The key takeaways for the 2018 mobile video outlook can be boiled down to the following: device consistency, massive content consumption, 5G almost
but not yet, and IoT device explosion. Everything
about our smartphones has become as stable as it’s
ever been. Screen sizes are staying mostly consistent. The global OS battle rages on, but the Android
( 87.7%) versus iOS ( 12.1%) battle is at a stalemate.
All the rest of the competitors are still relegated to a
collective “other” in statistics. Aside from that, most
devices are good enough for most consumers, so people just pick what they want and move on for another 2 to 3 years.
Viewers continue their meteoric rise in mobile video consumption. Ads and content will continue to
grow at a fast clip, and the revenue both spent and
earned on this content will grow accordingly. Expect
more “walled gardens” as networks and production
companies develop their own SVOD services containing their own exclusive content. The biggest of
them all, Disney, plans its own service to launch in
2019. The cord cutters who want to cherry pick only
the shows, movies, and networks they want are slow-
ly getting their wish. It’s just going to cost a lot more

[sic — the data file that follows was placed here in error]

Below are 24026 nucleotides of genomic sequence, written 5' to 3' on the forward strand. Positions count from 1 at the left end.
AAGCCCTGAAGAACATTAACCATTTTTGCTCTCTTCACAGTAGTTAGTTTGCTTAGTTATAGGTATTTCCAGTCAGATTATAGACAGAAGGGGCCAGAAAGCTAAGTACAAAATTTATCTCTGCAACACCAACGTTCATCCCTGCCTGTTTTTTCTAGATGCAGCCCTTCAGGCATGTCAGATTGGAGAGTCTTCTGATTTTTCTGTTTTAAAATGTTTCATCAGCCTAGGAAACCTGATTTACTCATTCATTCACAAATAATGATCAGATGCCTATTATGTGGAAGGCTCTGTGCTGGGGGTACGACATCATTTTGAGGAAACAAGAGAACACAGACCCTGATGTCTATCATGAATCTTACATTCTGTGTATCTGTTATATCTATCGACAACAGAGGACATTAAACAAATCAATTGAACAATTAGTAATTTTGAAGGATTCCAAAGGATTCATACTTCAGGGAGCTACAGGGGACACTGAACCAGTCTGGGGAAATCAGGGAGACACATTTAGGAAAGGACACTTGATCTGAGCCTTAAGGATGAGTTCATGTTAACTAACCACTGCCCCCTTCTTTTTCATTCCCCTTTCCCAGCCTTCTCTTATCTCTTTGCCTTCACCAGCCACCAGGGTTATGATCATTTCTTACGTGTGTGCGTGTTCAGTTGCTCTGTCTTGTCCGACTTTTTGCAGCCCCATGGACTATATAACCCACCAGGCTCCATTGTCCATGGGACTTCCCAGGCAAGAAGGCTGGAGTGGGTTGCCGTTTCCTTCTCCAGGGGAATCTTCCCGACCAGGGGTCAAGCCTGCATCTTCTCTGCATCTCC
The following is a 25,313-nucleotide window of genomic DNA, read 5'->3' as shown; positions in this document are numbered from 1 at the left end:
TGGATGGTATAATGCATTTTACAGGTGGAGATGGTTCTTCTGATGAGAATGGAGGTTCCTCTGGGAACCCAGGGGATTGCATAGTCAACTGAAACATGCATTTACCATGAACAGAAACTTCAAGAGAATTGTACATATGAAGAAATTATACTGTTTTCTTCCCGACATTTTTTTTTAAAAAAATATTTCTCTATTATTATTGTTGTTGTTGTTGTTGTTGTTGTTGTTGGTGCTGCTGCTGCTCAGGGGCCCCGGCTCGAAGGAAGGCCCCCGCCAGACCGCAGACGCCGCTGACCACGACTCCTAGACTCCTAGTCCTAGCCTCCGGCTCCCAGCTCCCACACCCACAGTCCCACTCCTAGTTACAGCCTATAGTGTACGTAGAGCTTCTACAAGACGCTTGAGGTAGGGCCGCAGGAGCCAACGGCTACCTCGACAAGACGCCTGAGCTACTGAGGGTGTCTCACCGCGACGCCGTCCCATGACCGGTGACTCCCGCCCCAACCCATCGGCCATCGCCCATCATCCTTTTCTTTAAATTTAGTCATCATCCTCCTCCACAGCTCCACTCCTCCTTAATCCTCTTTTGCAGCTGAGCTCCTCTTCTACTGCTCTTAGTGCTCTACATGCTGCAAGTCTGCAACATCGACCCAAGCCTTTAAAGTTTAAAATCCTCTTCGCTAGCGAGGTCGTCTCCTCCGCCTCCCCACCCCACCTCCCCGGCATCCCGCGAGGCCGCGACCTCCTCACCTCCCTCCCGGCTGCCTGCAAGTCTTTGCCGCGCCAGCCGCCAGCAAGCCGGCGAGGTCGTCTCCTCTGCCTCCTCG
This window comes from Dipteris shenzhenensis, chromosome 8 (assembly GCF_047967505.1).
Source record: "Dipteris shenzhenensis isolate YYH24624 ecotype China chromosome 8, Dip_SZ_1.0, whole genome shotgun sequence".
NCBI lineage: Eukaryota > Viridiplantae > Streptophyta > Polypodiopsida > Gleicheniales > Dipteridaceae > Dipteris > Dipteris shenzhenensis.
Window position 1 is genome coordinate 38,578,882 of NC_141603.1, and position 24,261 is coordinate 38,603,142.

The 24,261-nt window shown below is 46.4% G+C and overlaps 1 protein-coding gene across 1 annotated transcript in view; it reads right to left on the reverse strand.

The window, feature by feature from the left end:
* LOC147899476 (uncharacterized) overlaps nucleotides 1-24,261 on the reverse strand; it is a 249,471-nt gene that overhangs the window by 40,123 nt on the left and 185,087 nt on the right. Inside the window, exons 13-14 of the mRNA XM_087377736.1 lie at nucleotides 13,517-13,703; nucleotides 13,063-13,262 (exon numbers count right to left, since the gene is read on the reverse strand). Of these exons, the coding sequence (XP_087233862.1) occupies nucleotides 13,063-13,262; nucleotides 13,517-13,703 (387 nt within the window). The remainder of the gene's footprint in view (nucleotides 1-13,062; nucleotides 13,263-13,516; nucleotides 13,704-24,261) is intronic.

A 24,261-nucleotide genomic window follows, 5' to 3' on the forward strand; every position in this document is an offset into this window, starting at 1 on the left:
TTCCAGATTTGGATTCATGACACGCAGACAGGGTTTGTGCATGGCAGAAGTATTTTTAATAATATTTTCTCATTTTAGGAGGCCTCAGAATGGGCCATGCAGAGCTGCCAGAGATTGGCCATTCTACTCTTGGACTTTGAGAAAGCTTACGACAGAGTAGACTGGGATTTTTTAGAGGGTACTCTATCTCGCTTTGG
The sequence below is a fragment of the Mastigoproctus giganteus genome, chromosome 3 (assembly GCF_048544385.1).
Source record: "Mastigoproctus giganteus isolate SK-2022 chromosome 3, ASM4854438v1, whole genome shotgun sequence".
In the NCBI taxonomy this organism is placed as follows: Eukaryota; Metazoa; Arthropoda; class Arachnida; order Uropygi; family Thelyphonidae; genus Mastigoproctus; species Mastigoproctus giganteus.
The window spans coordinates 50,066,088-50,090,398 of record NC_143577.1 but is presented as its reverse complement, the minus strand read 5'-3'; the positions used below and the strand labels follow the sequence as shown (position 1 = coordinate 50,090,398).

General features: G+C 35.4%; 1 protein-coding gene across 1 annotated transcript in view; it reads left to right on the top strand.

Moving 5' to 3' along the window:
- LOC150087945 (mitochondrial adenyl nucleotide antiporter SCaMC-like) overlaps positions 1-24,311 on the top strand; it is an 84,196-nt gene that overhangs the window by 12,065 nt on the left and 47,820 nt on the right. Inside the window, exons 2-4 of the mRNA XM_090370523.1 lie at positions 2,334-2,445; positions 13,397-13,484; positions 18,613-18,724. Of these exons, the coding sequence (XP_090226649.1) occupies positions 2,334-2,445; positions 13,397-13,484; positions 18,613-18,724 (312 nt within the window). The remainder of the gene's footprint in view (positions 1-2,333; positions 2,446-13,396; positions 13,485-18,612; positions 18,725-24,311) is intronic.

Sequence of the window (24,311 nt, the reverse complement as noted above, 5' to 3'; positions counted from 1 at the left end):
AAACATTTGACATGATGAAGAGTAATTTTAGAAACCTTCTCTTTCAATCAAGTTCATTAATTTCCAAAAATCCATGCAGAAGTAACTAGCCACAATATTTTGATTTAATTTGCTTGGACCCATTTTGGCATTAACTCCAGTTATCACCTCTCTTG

than they expected.
5G is coming; it really is. But 2018 will not be a year
that has a significant impact on mobile users. We won’t
see any viable handsets until at least 2019 or 2020.
The Internet of Things often relies on video, but we
don’t expect to have to sit through a 15-second ad before we can see who rang the doorbell. That doesn’t
mean that video doesn’t play a pivotal role in the success of this new market, though. From pet and kid
monitoring to safety and security, Io T devices will be
called upon more and more to inform owners via their
smartphones while they’re on the move.
Paul Schmutzler ( firstname.lastname@example.org) has been involved
in various aspects of photography, film, and video production, post-production, and motion graphics for more than 10 years.
He reviews tools of the trade as a freelance tech journalist.
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